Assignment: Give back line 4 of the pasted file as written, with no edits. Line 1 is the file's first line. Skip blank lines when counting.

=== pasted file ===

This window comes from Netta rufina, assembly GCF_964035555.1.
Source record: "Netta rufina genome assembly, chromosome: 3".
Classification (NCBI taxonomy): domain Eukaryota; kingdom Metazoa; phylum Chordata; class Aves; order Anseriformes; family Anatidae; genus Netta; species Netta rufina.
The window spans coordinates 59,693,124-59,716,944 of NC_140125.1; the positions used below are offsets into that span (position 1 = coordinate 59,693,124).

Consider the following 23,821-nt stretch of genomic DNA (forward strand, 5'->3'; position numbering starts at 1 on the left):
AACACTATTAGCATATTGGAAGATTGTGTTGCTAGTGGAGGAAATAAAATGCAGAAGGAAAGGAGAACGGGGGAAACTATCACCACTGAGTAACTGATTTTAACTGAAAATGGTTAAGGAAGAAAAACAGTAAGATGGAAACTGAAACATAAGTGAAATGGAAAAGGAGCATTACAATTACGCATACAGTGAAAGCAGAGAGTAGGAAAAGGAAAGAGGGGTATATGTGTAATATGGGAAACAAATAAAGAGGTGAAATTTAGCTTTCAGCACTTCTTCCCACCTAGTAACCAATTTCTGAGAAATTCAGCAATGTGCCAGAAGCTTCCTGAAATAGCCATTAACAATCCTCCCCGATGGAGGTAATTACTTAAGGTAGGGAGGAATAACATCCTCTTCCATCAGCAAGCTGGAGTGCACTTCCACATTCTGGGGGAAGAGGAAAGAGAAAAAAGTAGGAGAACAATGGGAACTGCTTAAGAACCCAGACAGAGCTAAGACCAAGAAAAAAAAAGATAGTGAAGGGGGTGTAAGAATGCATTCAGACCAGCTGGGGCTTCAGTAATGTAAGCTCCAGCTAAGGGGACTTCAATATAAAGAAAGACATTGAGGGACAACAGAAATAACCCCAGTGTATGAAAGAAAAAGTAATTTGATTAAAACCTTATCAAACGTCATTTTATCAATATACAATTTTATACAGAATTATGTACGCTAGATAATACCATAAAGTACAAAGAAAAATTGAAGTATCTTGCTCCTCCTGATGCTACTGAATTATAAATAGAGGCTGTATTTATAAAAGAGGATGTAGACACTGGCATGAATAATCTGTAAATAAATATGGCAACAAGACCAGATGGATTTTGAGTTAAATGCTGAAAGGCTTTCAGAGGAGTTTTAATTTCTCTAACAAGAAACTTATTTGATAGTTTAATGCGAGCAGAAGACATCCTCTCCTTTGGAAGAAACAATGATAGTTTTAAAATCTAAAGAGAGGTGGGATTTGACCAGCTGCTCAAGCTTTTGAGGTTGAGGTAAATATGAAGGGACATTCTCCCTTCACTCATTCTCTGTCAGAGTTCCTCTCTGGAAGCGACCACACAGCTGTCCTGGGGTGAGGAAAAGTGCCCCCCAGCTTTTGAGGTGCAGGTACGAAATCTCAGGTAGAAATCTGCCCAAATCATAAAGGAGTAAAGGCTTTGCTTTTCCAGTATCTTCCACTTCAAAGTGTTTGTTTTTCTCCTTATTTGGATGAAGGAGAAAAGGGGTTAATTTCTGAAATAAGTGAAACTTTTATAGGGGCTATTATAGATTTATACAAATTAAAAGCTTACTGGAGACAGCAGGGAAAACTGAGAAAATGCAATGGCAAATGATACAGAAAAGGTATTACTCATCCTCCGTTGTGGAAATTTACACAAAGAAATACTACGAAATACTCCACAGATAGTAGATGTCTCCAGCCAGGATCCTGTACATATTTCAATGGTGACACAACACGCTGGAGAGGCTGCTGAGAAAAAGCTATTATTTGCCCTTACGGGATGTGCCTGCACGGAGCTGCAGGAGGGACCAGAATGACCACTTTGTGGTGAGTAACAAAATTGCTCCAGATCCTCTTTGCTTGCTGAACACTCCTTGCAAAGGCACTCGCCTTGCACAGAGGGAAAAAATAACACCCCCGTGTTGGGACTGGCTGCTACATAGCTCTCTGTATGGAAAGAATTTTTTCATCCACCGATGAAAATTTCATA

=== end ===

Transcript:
The window spans coordinates 59,693,124-59,716,944 of NC_140125.1; the positions used below are offsets into that span (position 1 = coordinate 59,693,124).